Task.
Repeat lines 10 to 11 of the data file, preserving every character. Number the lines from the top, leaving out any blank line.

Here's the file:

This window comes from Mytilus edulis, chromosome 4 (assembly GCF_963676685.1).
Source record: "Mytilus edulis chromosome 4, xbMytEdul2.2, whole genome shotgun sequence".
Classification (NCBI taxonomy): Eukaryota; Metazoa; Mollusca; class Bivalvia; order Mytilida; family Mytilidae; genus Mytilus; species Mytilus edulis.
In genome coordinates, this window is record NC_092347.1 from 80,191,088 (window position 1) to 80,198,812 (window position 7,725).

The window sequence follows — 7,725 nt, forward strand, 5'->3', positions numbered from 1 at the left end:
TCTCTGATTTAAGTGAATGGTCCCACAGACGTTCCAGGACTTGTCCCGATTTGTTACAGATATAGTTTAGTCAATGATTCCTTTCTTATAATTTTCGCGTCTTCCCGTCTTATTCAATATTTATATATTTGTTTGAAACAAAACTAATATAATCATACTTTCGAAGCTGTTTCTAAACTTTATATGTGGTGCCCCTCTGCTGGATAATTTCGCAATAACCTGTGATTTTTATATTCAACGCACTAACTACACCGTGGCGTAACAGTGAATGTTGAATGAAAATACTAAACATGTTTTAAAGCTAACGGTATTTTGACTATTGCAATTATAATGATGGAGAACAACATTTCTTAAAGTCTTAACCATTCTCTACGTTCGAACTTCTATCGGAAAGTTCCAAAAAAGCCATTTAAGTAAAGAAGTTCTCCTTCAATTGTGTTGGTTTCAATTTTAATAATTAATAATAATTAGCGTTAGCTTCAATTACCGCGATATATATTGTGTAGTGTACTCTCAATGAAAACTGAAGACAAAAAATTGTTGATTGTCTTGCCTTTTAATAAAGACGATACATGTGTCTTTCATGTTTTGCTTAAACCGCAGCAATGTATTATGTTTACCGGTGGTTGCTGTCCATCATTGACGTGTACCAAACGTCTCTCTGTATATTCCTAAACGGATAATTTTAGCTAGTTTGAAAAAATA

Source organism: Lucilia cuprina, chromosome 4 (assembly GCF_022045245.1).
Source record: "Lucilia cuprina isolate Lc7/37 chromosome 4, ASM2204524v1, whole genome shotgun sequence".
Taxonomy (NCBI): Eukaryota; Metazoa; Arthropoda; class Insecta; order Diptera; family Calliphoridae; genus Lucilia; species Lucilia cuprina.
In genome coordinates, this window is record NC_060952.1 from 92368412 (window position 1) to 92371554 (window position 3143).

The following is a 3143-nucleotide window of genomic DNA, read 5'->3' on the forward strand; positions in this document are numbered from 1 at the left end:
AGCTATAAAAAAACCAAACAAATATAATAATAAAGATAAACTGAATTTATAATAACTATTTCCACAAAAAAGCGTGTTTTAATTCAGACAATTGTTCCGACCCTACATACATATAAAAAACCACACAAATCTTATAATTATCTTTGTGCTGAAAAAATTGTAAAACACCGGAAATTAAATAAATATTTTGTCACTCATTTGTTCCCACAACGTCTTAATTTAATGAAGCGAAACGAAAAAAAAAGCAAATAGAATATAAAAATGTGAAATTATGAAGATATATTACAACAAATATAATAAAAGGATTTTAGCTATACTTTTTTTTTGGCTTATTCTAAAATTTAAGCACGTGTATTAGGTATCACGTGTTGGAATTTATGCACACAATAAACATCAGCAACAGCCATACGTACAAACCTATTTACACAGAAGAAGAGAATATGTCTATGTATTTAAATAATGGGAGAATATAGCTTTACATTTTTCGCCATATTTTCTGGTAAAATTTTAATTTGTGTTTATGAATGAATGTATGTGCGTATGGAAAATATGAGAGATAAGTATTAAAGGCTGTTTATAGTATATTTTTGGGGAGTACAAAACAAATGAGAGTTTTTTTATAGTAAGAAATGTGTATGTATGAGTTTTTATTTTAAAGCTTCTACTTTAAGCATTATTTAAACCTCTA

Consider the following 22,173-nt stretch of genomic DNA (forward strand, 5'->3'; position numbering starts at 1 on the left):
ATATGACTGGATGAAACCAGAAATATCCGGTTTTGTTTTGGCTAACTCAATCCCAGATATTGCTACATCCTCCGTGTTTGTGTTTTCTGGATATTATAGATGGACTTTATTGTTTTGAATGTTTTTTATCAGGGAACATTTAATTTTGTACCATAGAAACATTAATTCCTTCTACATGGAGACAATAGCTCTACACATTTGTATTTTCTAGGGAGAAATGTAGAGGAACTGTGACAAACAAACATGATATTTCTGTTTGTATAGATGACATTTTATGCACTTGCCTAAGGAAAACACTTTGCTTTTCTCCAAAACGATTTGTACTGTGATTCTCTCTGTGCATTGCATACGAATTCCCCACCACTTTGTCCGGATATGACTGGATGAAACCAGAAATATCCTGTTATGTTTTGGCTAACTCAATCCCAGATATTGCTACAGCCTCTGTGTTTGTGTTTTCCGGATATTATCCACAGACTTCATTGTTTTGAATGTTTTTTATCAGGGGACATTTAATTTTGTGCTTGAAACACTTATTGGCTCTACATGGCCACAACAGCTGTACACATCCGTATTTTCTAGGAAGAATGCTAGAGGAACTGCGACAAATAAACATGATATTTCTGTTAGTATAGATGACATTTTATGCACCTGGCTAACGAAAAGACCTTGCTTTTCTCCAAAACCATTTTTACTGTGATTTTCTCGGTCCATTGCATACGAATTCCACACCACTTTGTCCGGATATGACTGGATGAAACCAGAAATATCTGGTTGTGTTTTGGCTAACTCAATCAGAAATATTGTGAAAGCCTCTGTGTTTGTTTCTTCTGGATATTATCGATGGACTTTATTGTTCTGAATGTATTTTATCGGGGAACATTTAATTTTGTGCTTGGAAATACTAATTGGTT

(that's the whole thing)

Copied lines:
In genome coordinates, this window is record NC_060952.1 from 92368412 (window position 1) to 92371554 (window position 3143).

The following is a 3143-nucleotide window of genomic DNA, read 5'->3' on the forward strand; positions in this document are numbered from 1 at the left end: